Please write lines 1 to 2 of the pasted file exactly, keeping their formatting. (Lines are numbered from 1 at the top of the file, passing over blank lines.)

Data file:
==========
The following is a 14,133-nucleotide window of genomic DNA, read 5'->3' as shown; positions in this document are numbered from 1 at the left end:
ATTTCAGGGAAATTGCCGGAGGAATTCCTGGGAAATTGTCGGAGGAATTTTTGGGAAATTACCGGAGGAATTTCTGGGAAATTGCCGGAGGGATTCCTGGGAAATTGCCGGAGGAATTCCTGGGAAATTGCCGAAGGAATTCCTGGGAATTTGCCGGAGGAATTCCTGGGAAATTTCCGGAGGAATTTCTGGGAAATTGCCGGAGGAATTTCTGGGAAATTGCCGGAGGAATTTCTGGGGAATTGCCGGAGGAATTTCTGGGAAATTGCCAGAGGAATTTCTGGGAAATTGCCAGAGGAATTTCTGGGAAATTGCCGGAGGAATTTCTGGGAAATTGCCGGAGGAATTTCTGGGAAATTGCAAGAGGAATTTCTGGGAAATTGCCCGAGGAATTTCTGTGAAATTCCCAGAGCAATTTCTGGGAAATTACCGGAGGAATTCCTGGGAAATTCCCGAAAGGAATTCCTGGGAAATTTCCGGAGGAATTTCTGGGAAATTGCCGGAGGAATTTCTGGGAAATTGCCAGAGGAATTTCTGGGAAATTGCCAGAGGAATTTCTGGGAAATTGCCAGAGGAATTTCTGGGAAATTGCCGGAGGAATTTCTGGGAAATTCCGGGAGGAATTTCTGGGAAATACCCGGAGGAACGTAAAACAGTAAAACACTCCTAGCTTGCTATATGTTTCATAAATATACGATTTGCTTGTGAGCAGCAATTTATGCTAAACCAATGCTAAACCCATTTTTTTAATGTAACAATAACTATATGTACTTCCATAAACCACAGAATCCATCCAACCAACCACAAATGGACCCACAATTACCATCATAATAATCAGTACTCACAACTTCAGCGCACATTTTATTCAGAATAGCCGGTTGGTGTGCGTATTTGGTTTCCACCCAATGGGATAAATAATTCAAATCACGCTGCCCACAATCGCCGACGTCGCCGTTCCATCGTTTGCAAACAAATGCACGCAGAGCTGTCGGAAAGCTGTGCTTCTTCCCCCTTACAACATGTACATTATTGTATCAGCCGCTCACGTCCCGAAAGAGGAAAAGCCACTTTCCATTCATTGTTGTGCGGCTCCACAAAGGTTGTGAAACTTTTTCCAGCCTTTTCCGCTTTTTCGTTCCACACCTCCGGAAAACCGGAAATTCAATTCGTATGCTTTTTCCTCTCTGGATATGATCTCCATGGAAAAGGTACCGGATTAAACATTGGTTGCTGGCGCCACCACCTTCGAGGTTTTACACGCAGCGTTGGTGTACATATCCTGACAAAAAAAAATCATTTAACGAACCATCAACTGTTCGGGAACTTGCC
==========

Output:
The following is a 14,133-nucleotide window of genomic DNA, read 5'->3' as shown; positions in this document are numbered from 1 at the left end:
ATTTCAGGGAAATTGCCGGAGGAATTCCTGGGAAATTGTCGGAGGAATTTTTGGGAAATTACCGGAGGAATTTCTGGGAAATTGCCGGAGGGATTCCTGGGAAATTGCCGGAGGAATTCCTGGGAAATTGCCGAAGGAATTCCTGGGAATTTGCCGGAGGAATTCCTGGGAAATTTCCGGAGGAATTTCTGGGAAATTGCCGGAGGAATTTCTGGGAAATTGCCGGAGGAATTTCTGGGGAATTGCCGGAGGAATTTCTGGGAAATTGCCAGAGGAATTTCTGGGAAATTGCCAGAGGAATTTCTGGGAAATTGCCGGAGGAATTTCTGGGAAATTGCCGGAGGAATTTCTGGGAAATTGCAAGAGGAATTTCTGGGAAATTGCCCGAGGAATTTCTGTGAAATTCCCAGAGCAATTTCTGGGAAATTACCGGAGGAATTCCTGGGAAATTCCCGAAAGGAATTCCTGGGAAATTTCCGGAGGAATTTCTGGGAAATTGCCGGAGGAATTTCTGGGAAATTGCCAGAGGAATTTCTGGGAAATTGCCAGAGGAATTTCTGGGAAATTGCCAGAGGAATTTCTGGGAAATTGCCGGAGGAATTTCTGGGAAATTCCGGGAGGAATTTCTGGGAAATACCCGGAGGAACGTAAAACAGTAAAACACTCCTAGCTTGCTATATGTTTCATAAATATACGATTTGCTTGTGAGCAGCAATTTATGCTAAACCAATGCTAAACCCATTTTTTTAATGTAACAATAACTATATGTACTTCCATAAACCACAGAATCCATCCAACCAACCACAAATGGACCCACAATTACCATCATAATAATCAGTACTCACAACTTCAGCGCACATTTTATTCAGAATAGCCGGTTGGTGTGCGTATTTGGTTTCCACCCAATGGGATAAATAATTCAAATCACGCTGCCCACAATCGCCGACGTCGCCGTTCCATCGTTTGCAAACAAATGCACGCAGAGCTGTCGGAAAGCTGTGCTTCTTCCCCCTTACAACATGTACATTATTGTATCAGCCGCTCACGTCCCGAAAGAGGAAAAGCCACTTTCCATTCATTGTTGTGCGGCTCCACAAAGGTTGTGAAACTTTTTCCAGCCTTTTCCGCTTTTTCGTTCCACACCTCCGGAAAACCGGAAATTCAATTCGTATGCTTTTTCCTCTCTGGATATGATCTCCATGGAAAAGGTACCGGATTAAACATTGGTTGCTGGCGCCACCACCTTCGAGGTTTTACACGCAGCGTTGGTGTACATATCCTGACAAAAAAAAATCATTTAACGAACCATCAACTGTTCGGGAACTTGCC